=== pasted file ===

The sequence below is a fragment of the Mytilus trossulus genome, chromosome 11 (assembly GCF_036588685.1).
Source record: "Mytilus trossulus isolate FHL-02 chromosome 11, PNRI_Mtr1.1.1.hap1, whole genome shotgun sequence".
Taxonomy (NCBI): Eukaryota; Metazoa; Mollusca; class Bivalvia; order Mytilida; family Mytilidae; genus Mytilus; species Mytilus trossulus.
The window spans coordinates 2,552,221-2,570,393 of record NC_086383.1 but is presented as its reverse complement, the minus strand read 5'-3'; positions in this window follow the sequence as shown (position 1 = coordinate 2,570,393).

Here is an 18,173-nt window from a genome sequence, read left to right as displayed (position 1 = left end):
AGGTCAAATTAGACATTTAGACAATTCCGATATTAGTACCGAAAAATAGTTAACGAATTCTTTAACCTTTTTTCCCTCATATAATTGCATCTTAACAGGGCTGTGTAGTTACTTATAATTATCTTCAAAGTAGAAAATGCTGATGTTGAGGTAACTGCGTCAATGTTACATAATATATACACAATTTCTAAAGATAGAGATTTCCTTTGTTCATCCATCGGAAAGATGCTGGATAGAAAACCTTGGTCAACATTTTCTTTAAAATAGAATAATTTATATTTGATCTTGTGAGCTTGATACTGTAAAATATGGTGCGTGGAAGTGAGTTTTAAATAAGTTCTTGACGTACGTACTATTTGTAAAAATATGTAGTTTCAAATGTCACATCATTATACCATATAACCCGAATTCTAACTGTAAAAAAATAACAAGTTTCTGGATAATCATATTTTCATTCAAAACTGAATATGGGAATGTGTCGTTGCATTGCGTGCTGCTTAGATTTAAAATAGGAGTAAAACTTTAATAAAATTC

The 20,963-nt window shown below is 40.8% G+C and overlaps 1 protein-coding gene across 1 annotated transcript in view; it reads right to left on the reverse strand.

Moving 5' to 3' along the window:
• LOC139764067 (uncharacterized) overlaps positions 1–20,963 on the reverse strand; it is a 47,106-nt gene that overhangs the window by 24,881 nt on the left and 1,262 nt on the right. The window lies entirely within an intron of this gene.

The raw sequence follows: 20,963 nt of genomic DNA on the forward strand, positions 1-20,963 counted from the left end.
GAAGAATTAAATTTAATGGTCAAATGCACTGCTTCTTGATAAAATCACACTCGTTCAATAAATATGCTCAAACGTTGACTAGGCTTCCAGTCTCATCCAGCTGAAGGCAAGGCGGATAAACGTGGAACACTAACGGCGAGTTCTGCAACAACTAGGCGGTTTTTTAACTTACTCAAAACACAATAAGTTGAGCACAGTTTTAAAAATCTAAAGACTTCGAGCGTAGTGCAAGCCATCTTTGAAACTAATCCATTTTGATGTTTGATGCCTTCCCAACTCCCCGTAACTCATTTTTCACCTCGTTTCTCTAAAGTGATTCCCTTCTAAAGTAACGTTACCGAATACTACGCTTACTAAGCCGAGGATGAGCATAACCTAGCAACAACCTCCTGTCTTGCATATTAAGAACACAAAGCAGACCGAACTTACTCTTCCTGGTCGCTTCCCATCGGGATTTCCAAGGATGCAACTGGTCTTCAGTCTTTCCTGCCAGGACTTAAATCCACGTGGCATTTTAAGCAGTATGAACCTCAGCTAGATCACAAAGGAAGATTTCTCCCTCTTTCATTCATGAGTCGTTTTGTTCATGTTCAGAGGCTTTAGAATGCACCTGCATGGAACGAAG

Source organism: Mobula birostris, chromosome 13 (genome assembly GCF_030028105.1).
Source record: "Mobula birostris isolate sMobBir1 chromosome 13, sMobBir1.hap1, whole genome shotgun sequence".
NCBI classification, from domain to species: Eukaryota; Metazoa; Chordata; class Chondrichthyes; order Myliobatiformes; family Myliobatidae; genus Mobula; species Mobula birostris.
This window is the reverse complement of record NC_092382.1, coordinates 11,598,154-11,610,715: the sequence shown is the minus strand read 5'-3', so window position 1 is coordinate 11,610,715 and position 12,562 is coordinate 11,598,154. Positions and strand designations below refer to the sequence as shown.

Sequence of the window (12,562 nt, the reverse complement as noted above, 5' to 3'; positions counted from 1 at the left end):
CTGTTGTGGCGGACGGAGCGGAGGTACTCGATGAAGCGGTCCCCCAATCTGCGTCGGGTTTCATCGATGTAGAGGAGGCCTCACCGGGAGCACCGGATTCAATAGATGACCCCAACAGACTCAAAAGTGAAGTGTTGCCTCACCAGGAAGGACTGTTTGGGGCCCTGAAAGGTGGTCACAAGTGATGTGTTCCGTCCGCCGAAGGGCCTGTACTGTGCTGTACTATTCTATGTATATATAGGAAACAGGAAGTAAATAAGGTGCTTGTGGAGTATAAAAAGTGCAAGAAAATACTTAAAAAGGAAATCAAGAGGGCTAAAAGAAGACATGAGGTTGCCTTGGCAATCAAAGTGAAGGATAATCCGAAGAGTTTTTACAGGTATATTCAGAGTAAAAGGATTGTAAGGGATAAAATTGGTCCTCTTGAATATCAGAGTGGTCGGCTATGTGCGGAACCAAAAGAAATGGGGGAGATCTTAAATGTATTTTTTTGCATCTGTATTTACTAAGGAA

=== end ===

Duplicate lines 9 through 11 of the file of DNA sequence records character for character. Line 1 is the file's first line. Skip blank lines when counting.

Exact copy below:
• LOC139764067 (uncharacterized) overlaps positions 1–20,963 on the reverse strand; it is a 47,106-nt gene that overhangs the window by 24,881 nt on the left and 1,262 nt on the right. The window lies entirely within an intron of this gene.

The raw sequence follows: 20,963 nt of genomic DNA on the forward strand, positions 1-20,963 counted from the left end.
GAAGAATTAAATTTAATGGTCAAATGCACTGCTTCTTGATAAAATCACACTCGTTCAATAAATATGCTCAAACGTTGACTAGGCTTCCAGTCTCATCCAGCTGAAGGCAAGGCGGATAAACGTGGAACACTAACGGCGAGTTCTGCAACAACTAGGCGGTTTTTTAACTTACTCAAAACACAATAAGTTGAGCACAGTTTTAAAAATCTAAAGACTTCGAGCGTAGTGCAAGCCATCTTTGAAACTAATCCATTTTGATGTTTGATGCCTTCCCAACTCCCCGTAACTCATTTTTCACCTCGTTTCTCTAAAGTGATTCCCTTCTAAAGTAACGTTACCGAATACTACGCTTACTAAGCCGAGGATGAGCATAACCTAGCAACAACCTCCTGTCTTGCATATTAAGAACACAAAGCAGACCGAACTTACTCTTCCTGGTCGCTTCCCATCGGGATTTCCAAGGATGCAACTGGTCTTCAGTCTTTCCTGCCAGGACTTAAATCCACGTGGCATTTTAAGCAGTATGAACCTCAGCTAGATCACAAAGGAAGATTTCTCCCTCTTTCATTCATGAGTCGTTTTGTTCATGTTCAGAGGCTTTAGAATGCACCTGCATGGAACGAAG